Results from an Italian study have added to the evidence that adequate selenium status is necessary to prevent heart disease, especially in elderly individuals.
The Italian study data showed that study participants with plasma selenium concentrations below 60 micrograms per liter were 1.9 times more likely to suffer from cardiovascular disease compared to study participants with higher selenium status [Giacconi 2021].
Reduced plasma selenium status was associated with elevated levels of biomarkers of inflammation, increased expression of cytokines, and down-regulation of sirtuins in peripheral blood mononuclear cells [Giacconi 2021].
Selenium Status and Risk of Cardiovascular Disease
In a clinical trial with combined selenium and Coenzyme Q supplementation of elderly citizens, average age: 78 years, with low selenium status (mean: 67.1 micrograms per liter), for 48 months, researchers found reduced cardiovascular mortality after 10 and 12 years of follow-up [Alehagen 2018, 2015).
In elderly study participants diagnosed with chronic heart failure, researchers found that individuals with serum selenium concentrations below 70 micrograms per liter had worse New York Heart Association class, more severe signs and symptoms of heart failure, poorer exercise capacity (6-min walking test), and poorer quality of life. Individuals with serum selenium levels between 70 and 100 micrograms per liter were nearly as badly off as the individuals with serum selenium levels below 70 micrograms per liter [Bomer 2019].
Observational Study Results
Giacconi et al. cite evidence from three observations studies that have shown an inverse association between plasma/serum selenium levels and the risk of cardiovascular disease within a range of 55-145 micrograms per liter [Giacconi 2021].
The Italian Study Design: Reduced Plasma Selenium and Heart Disease
The Italian researchers investigated the association between reduced plasma selenium status – defined as less than 60 micrograms per liter – in 858 healthy control persons (average age: 73.4 ± 9.3) and 606 heart disease patients (mean age: 72.5± 8.7).
In both healthy controls and heart disease patients, the researchers found a significant association of reduced plasma selenium status with increased values of the C-reactive protein bio-marker for inflammation, enhanced gene expression of cytokines and chemokines, increased copper/zinc ratios, and down-regulation of several sirtuins [Giacconi 2021].
Sirtuins = proteins that are necessary for the stability and functioning of the cells.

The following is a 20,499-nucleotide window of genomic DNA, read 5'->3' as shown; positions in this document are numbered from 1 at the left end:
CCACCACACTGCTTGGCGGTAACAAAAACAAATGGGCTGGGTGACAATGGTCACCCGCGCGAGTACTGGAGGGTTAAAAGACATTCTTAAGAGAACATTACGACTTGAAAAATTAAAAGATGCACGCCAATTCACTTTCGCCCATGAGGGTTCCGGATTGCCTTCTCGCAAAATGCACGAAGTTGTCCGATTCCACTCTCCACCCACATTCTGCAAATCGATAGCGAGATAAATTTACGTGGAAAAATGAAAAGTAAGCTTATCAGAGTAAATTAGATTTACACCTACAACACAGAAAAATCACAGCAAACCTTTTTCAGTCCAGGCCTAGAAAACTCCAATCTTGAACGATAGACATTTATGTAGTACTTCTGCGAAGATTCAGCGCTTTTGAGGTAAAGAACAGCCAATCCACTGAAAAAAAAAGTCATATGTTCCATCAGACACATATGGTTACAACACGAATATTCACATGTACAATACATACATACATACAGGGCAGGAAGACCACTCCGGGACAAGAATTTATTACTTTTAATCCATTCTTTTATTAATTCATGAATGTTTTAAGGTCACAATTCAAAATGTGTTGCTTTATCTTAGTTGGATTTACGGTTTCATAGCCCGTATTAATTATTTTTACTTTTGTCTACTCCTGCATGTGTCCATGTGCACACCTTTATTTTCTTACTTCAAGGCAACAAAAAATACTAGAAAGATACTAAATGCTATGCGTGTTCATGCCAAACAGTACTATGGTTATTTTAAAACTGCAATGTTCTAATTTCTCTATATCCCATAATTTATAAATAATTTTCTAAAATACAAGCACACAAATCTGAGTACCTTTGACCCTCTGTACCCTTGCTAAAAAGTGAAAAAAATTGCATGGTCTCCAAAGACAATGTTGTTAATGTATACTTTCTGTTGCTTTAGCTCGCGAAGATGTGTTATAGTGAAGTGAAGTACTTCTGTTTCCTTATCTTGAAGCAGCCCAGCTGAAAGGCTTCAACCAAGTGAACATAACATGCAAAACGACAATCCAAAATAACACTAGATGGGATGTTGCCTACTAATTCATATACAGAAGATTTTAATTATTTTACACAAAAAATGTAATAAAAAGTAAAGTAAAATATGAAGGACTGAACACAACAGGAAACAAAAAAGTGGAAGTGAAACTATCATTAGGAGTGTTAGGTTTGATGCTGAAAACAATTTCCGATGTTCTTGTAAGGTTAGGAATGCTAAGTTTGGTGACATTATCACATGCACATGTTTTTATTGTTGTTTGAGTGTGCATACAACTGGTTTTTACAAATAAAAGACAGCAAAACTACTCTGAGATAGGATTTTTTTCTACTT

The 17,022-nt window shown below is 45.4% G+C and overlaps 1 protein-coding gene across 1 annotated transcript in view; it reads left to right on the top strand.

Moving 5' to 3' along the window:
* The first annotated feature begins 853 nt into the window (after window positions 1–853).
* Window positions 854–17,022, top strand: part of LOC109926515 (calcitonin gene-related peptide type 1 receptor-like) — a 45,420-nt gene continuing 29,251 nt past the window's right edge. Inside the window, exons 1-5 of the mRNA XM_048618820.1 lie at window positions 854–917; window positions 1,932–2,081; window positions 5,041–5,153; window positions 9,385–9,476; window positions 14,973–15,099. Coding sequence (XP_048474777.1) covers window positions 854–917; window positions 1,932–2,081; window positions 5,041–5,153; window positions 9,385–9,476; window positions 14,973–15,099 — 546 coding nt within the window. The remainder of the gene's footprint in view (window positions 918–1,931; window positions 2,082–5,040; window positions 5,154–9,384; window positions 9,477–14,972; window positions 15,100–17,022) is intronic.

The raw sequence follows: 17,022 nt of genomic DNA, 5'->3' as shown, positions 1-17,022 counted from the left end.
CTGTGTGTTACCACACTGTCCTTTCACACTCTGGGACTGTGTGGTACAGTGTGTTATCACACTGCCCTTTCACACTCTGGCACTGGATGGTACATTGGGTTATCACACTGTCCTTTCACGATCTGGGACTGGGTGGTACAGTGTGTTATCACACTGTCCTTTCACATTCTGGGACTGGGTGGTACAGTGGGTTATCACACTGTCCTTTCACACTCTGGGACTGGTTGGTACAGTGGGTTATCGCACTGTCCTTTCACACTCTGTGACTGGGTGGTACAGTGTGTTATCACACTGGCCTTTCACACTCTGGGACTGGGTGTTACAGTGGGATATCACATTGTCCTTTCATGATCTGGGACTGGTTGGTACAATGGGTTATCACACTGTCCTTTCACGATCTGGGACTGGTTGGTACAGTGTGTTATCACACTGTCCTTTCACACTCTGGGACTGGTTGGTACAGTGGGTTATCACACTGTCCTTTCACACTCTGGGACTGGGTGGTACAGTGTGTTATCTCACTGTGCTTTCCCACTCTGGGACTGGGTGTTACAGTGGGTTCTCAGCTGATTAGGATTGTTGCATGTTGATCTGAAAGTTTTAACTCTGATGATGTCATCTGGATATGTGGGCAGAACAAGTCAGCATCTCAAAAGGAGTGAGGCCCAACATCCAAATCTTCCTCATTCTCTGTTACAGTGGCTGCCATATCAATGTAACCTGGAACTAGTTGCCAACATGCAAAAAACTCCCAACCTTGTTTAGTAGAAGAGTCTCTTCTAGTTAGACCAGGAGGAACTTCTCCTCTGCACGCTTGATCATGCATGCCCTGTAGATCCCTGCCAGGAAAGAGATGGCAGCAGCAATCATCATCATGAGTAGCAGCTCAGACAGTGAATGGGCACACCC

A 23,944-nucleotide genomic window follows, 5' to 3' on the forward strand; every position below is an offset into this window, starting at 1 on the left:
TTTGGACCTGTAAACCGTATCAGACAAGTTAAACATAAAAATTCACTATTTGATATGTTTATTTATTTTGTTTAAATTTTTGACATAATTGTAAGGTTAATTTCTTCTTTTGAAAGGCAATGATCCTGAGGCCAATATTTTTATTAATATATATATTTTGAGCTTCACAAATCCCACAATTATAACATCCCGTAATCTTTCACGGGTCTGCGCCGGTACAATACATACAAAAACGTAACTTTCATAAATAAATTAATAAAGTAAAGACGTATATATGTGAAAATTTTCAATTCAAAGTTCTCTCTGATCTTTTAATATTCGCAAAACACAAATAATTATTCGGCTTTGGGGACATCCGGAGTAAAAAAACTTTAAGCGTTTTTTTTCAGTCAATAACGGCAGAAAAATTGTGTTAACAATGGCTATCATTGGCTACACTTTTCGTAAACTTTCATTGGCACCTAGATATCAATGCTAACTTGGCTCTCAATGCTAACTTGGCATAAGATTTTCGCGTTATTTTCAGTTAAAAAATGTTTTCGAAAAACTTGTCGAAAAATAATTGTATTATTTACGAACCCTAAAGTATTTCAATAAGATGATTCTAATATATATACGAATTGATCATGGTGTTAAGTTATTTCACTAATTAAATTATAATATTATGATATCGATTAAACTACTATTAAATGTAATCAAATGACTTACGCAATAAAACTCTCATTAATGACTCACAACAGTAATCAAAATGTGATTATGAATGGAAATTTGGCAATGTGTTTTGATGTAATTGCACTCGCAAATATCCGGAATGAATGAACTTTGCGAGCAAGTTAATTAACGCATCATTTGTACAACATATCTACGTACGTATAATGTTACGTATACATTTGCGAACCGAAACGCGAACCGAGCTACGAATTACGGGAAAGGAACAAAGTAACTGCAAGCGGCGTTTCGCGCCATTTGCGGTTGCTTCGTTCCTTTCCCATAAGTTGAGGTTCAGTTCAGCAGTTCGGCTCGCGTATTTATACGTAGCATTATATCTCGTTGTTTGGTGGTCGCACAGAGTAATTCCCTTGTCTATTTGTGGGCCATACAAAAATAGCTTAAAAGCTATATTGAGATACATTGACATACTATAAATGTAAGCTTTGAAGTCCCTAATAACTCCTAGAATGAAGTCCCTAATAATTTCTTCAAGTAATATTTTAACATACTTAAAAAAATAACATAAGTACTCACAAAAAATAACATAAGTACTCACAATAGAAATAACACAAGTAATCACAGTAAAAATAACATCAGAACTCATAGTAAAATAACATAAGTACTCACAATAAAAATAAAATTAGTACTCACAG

The conclusion from the data: Selenium deficiency is independently associated with cardiovascular disease and with elevated inflammatory bio-markers. Reduced selenium status affects the expression of cytokines, chemokines, and sirtuins.
Adequate Selenium Status as Protection Against Heart Disease
How does selenium help protect against heart disease? The Italian researchers explain [Giacconi 2021]:
- Many European and Middle Eastern countries have low dietary intake of selenium. Furthermore, selenium concentrations are known to decline with increasing age, thus putting the elderly at greater risk of selenium deficiency.
- Selenium as a component of the amino acid selenocysteine is important for the formation of selenoproteins with antioxidant and anti-inflammatory properties.
- Adequate selenium concentrations may reduce the risk of cardiovascular disease by increasing the expression of antioxidants such as glutathione peroxidase and thioredoxin reductase.
- Selenium deficiency or inadequate selenium status represent a risk factor for cardiovascular disease and atherosclerosis development.
- Glutathione peroxidase reaches maximum activity when plasma selenium concentrations are between 70 and 90 micrograms per liter.
Conclusions: Selenium Status and Risk of Heart Disease
Giacconi et al.  showed evidence for the following relationships:
- The risk of heart disease was significantly higher — 1.9 times higher — in subjects with selenium deficiency.
- The Italian study showed no difference between cholesterol and glucose values in relation to selenium status quartiles.
- The main mechanism by which selenium deficiency seems to promote heart diseases is the inflammatory pathway. Selenium deficiency induces
the expression of different cytokines while selenoproteins are involved in the modulation of pro-inflammatory genes.
- Among the relationships evaluated, only smoking ranked higher than selenium deficiency as a risk factor for heart disease
Alehagen, U., Lindahl, T.L., Aaseth, J., Svensson, E., Johansson, P. Levels of sPselectin and hs-CRP decrease with dietary intervention with selenium and coenzyme Q10 combined: a secondary analysis of a randomized clinical trial. PLoS One. 2015;10:e0137680.
Alehagen, U., Aaseth, J., Alexander, J., Johansson, P., 2018. Still reduced cardiovascular mortality 12 years after supplementation with selenium and coenzyme Q10 for four years: a validation of previous 10-year follow-up results of a prospective randomized double-blind placebo-controlled trial in elderly. PLoS One. 2018;13,e0193120.
Bomer N, Grote Beverborg N, Hoes MF, Streng KW, Vermeer M, Dokter MM, IJmker J, Anker SD, Cleland JGF, Hillege HL, Lang CC, Ng LL, Samani NJ, Tromp J, van Veldhuisen DJ, Touw DJ, Voors AA, van der Meer P. Selenium and outcome in heart failure. Eur J Heart Fail. 2020 Aug;22(8):1415-1423.
Giacconi R, Chiodi L, Boccoli G, Costarelli L, Piacenza F, Provinciali M, Malavolta M. Reduced levels of plasma selenium are associated with increased inflammation and cardiovascular disease in an Italian elderly population. Exp Gerontol. 2021 Mar;145:111219.
The information presented in this review article is not intended as medical advice and should not be construed as such.
1 March 2021